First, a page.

End-To-End, Data-Driven Approach Needed to Tame Drug Costs and Risk, Boost Patient Care in Comp
The patient, a 62-year-old woman, injured her back at work. The employer-appointed doctor diagnosed a herniated disc and soon thereafter, she underwent a discectomy and fusion. The patient also complained of severe neck pain, and the result was a final diagnosis of post-laminectomy syndrome--basically pain that occurs post-op.
On the prescription drug side, the injured woman received a combination of medications, some were appropriate, some not. As the situation progressed, other "red flags" started to pop up?and one was particularly negative in terms of the patient's overall health. Due to possible therapeutic duplication of nonsteroidal anti-inflammatory drugs (NSAID), the patient was at risk of poor outcomes including intestinal ulceration and bleeding--which could lead to hospitalization.
In the end, this particular case turned out positive for both the employer/payor and the patient because it was properly managed through the entire care lifecycle. PMSI, based in Tampa, Fla., and one of the nation's largest and most experienced providers of specialty products and services for the workers' compensation market, handled this claim using its MedAssessTM Program. MedAssess offers an integrated program that covers all care levels and manages every stage of the claim lifecycle by assessing and addressing inappropriate utilization in order to reduce costs and improve patient care.
In this case, PMSI delivered dramatic cost reduction. Therapeutic interventions during the injury lifecycle resulted in combined annual savings of nearly $9,000--a 64 percent decrease. In addition, larger savings would likely have been achieved by the avoidance of additional medical visits, ER visits and/or hospitalizations known to occur with high-risk medication use.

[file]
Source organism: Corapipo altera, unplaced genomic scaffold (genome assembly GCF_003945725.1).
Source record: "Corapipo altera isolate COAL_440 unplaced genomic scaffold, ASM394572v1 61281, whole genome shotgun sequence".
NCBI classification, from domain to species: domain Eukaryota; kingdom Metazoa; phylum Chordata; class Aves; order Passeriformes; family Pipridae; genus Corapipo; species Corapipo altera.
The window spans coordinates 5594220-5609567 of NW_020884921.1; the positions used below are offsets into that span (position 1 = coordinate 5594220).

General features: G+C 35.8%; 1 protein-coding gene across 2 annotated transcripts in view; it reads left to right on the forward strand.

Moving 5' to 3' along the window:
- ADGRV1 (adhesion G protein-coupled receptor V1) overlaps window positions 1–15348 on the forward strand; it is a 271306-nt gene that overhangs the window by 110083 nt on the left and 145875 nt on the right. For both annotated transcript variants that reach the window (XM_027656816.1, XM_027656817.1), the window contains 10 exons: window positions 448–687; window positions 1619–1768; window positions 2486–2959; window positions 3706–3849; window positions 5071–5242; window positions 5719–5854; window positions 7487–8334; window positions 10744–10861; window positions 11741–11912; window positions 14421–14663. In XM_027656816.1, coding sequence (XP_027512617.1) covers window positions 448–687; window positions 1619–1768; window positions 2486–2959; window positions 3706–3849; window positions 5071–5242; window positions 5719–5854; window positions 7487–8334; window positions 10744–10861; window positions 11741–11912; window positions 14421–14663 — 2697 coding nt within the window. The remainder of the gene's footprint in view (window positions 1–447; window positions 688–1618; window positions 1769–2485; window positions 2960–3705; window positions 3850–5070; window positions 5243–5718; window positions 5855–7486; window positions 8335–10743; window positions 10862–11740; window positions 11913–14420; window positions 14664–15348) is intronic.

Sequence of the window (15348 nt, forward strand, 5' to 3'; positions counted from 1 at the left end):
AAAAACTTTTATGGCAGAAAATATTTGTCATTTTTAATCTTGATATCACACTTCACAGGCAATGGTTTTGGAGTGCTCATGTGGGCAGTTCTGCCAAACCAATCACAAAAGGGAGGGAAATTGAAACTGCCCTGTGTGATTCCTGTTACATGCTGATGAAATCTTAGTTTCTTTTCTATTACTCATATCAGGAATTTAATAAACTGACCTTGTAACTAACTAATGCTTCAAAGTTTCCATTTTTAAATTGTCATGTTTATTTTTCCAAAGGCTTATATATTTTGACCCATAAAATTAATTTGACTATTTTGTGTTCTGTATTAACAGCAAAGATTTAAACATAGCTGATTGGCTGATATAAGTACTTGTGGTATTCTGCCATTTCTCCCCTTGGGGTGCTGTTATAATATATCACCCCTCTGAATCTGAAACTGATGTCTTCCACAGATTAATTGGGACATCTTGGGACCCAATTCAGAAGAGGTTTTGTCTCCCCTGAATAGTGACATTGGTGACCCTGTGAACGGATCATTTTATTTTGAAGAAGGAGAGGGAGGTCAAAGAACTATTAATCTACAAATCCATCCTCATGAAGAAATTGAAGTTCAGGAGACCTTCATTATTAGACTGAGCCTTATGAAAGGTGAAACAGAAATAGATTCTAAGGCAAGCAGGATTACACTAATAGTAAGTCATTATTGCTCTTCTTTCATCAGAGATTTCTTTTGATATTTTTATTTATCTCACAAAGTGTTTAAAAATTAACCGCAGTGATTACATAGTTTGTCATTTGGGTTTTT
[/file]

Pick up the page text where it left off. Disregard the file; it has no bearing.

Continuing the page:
"Our clients have told us that medical costs contribute a progressively larger share of their total claims costs," says Dr. Maria Sciame, PharmD, CDE, RRT, PMSI's Director of Clinical Services.
In a 2009 research brief, the National Council on Compensation Insurance (NCCI) reported that the cost of prescription drug therapy, medical supplies and equipment--three of the prime product/services areas PMSI serves--is responsible for more than 50 percent of total workers' compensation medical spending.
NCCI's cost factor breakdown is especially evident as claims continue long term, because managing the cost of care can be a challenge when you consider inflation, the entry of new and more expensive products into market each year, and the aging of the workforce.
Although noncontrollable factors also can affect costs, the PMSI case clearly shows how mitigating inappropriate utilization can have a significant impact. For one, injured workers such as the woman in the PMSI case are using more products and medications, as physicians write more prescriptions. Plus, today's direct-to-consumer marketing has influenced injured workers to request name-brand prescription medications, which drive up costs. Finally, the growth of new ideas and ways to manage pain is causing complexity that can ratchet up costs.
"It wasn't long ago that a physician would prescribe one medication to treat patients," Sciame says. "Now it is common practice to prescribe two or three. Injured workers' prescription requests also often move beyond traditional pain medication into adjunctive or supportive therapy for pain management." For example, rather than a pain medication alone, patients may take antidepressants or anti-convulsants for pain control.
Despite these challenges, there is a positive way to successfully manage costs and ensure maximum patient care, but it takes a progressive, innovative, evidence-based strategy--one that roots out the critical factors that make a real difference in both cost control and patient care.
In the PMSI case, when prescriptions for orphenadrine, ketorolac, Effexor XR and hydrocodone/acetaminophen were prescribed by the employer-appointed physician, PMSI's Utilization Control program through MedAssess engaged prospective drug utilization review (DUR) and the application of a workers' compensation-specific formulary to prevent inappropriate medication utilization.
PMSI determined that all of the patient's prescriptions, with the exception of Effexor XR (an antidepressant), were appropriate. Using PMSI's clinical resources, the claims adjuster decided not to authorize the non-formulary use of Effexor XR, for an annual savings of $1,782.